Garrison Keillor brings his solo show to Peekskill NY. Be prepared to laugh and sing along as you celebrate all that unite us.
Keillor & Company with Prudence Johnson and Dan Chouinard bring their show to Frankfort, KY for a performance of classic love songs, poetry, The News from Lake Wobegon, and a conversation about Why You Should Go On Getting Older
Keillor & Company with Prudence Johnson and Dan Chouinard bring their show to Maryville, TN for a performance of classic love songs, poetry, The News from Lake Wobegon, and a conversation about Why You Should Go On Getting Older
Keillor & Company with Prudence Johnson, Dan Chouinard and Dean Magraw bring their show to Iola, KS for a performance of classic love songs, poetry, The News from Lake Wobegon, and a conversation about Why You Should Go On Getting Older
Keillor & Company with Prudence Johnson, Dan Chouinard and Dean Magraw bring their show to Wichita, KS for a performance of classic love songs, poetry, The News from Lake Wobegon, and a conversation about Why You Should Go On Getting Older
My First Face
by Sarah Wetzel
For fifty-five years, Borges slowly went blind,
losing first grey and green, the small fonts, the leaf’s
network of veins, then the difference between cerulean
and sapphire, between Chianti and claret. In the end,
it was every edition of Shakespeare, love looks not with eyes,
winged Cupid’s painted blind. Five years later, everything
black, Borges said, I’d always imagined that paradise
would resemble a library. No one asked, What, abandoned
to your labyrinth of darkness, do you imagine now?
A man I married told me one morning,
I don’t think I love you. We’d been married twelve years
though it took him another two years
to walk out the door. To be honest, I never loved him,
not even as I said yes. Yet I know, I’d still be with him
if he hadn’t left.
Borges knew from a young age he would, like his father
and his father’s father before him, become sightless. It’s why
he read every book, he said, before he was fifty.
Why he refused to learn Braille and how
he could tell just by listening how many books
a bookstore held. It’s how, even blind, he could draw
his own face––a scrawl without a mouth or eyes, a ball
of black string tossed on a white sheet of paper. The truth
is not always what’s written down––
I loved that man and, if only a little, I love him still.
“My First Face” by Sarah Wetzel from The Davids Inside David. © Terrapin Books, 2019. Reprinted with permission. (buy now)
It’s the birthday of poet Theodore Roethke (books by this author), born in Saginaw, Michigan, in 1908. He grew up working with his father and uncle in his family’s greenhouses, and later said, “They were to me, I realize now, both heaven and hell, a kind of tropics created in the savage climate of Michigan, where austere German Americans turned their love of order and their terrifying efficiency into something beautiful.”
It’s the birthday of novelist Robert Ludlum (1927) (books by this author), born in New York City. He wrote paranoia thrillers, and he’s best known for The Bourne Identity (1980) and its sequels. He started out as an actor and producer for the stage and TV, and didn’t turn to writing until later in life; his first novel, The Scarlatti Inheritance(1971), was published when he was 44. Working in the theater gave him some strong opinions about plot: “I get annoyed when a self-indulgent writer just shows off what he knows but doesn’t really tell a story. To me storytelling is first a craft. Then if you’re lucky, it becomes an art form. But first, it’s got to be a craft. You’ve got to have a beginning, middle and end.”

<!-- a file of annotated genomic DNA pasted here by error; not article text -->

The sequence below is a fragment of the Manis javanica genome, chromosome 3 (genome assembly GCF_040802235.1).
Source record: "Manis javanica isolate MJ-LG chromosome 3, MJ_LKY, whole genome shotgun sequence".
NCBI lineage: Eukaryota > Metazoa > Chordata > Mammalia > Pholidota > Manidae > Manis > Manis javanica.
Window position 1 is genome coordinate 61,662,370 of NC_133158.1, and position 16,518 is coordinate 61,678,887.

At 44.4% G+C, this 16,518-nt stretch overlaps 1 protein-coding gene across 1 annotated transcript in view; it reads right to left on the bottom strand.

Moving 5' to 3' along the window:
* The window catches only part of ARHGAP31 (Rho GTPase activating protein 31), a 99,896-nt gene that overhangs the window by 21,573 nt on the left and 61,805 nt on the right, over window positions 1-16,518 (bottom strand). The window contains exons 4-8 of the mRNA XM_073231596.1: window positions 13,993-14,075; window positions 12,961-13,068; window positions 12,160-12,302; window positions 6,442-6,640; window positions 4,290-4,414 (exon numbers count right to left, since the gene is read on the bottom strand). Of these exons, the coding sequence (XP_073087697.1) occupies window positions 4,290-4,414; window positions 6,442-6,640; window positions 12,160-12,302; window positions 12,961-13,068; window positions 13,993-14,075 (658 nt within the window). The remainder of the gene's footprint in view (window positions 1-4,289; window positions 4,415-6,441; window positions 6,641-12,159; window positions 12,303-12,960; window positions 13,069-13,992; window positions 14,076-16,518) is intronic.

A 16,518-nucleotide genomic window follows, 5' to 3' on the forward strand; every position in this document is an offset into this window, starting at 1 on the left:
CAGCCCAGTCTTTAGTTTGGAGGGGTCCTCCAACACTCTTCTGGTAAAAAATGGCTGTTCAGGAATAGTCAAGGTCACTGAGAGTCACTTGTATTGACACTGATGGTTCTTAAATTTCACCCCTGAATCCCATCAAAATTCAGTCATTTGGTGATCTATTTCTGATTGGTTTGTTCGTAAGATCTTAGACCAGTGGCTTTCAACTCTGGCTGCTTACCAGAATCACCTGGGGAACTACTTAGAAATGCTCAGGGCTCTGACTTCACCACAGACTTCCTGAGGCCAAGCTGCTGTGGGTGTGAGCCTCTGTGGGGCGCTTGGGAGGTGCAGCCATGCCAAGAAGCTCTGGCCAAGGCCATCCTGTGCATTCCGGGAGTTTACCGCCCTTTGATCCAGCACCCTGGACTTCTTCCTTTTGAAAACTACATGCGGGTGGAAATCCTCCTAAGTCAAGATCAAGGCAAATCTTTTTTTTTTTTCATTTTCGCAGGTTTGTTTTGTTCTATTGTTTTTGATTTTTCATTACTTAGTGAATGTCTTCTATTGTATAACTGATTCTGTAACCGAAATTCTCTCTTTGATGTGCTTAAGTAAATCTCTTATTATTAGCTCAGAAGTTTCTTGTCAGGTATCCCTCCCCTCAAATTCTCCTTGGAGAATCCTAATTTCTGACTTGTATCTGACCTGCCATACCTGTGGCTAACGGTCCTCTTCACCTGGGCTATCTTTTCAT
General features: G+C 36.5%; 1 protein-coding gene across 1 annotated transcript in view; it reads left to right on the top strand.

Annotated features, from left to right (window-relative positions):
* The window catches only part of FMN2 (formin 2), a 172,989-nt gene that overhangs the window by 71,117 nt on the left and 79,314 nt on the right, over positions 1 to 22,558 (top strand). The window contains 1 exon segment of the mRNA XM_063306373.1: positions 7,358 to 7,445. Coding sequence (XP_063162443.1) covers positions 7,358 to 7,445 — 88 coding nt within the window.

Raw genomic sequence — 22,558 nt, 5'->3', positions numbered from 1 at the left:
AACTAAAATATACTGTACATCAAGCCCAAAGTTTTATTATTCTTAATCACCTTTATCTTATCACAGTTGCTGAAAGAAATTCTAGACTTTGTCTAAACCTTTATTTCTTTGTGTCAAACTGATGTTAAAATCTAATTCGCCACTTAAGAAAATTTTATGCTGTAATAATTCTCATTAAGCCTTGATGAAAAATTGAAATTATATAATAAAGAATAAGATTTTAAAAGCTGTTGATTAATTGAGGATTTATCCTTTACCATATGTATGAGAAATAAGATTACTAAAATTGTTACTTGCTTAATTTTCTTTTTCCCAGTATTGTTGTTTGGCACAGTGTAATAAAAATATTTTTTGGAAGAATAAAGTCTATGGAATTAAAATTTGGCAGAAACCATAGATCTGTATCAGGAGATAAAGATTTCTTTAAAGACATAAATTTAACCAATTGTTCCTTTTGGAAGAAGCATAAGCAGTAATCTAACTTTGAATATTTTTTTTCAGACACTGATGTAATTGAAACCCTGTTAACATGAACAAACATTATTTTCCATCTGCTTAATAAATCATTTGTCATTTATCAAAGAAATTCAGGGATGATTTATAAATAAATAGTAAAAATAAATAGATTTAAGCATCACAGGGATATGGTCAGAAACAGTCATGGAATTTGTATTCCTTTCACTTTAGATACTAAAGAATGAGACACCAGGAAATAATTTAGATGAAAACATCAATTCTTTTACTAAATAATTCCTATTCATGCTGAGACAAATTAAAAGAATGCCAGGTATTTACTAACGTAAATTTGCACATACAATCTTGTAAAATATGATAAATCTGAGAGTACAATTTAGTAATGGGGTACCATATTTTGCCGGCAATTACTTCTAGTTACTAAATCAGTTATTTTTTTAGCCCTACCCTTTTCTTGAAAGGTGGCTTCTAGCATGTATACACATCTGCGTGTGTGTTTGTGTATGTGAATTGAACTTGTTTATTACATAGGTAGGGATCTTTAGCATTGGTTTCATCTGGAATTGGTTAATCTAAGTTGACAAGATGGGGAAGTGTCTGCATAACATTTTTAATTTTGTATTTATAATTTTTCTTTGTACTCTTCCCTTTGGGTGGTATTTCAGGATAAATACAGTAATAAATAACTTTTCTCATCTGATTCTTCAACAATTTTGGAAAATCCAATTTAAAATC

Ludlum died in 2001, but his brand lives on through the Bourne Identity movies.
Today is the birthday of short-story writer, poet, and occasional essayist Raymond Carver (1938) (books by this author), born in Clatskanie, Oregon. He was the son of a sawmill worker, and he got married young — right out of high school — to his 16-year-old girlfriend, Maryann Burk. He took a college creative writing course in California when he was 20, and that sparked his first interest in writing as a profession. He’s best known for his short stories, but he was also an accomplished poet in the realist tradition of Robert Frost and W.S. Merwin.
Today is the birthday of philosopher, poet, and essayist Ralph Waldo Emerson (books by this author). He was born in Boston in 1803, and his father’s unmarried sister, Mary Moody Emerson, was a great influence on him. She wasn’t formally educated, but she was sharp, and she was widely read. She introduced young Waldo, as he was called, to a wide variety of philosophies and spiritual beliefs, including the Hindu scriptures that he would return to in later years, and it was from her that he got many of the aphorisms he passed on to his children, like “Always do what you are afraid to do,” and “Despise trifles,” and “Oh, blessed, blessed poverty.” He entered Harvard at 14, and he began keeping journals, which he called his “savings bank”; when he became friends with Thoreau in 1837, he suggested that Thoreau, too, might benefit from keeping a journal.
In his book Nature (1836), Emerson first introduced the concept of Transcendentalism — the idea that spiritual truth could be gained by intuition rather than by established doctrine or text — and he would become a leader of that movement. He was a popular public speaker, and gave more than 1,500 speeches in his lifetime.
From the essay “The Over-Soul” (1841):
“And this deep power in which we exist, and whose beatitude is all accessible to us, is not only self-sufficing and perfect in every hour, but the act of seeing and the thing seen, the seer and the spectacle, the subject and the object, are one.”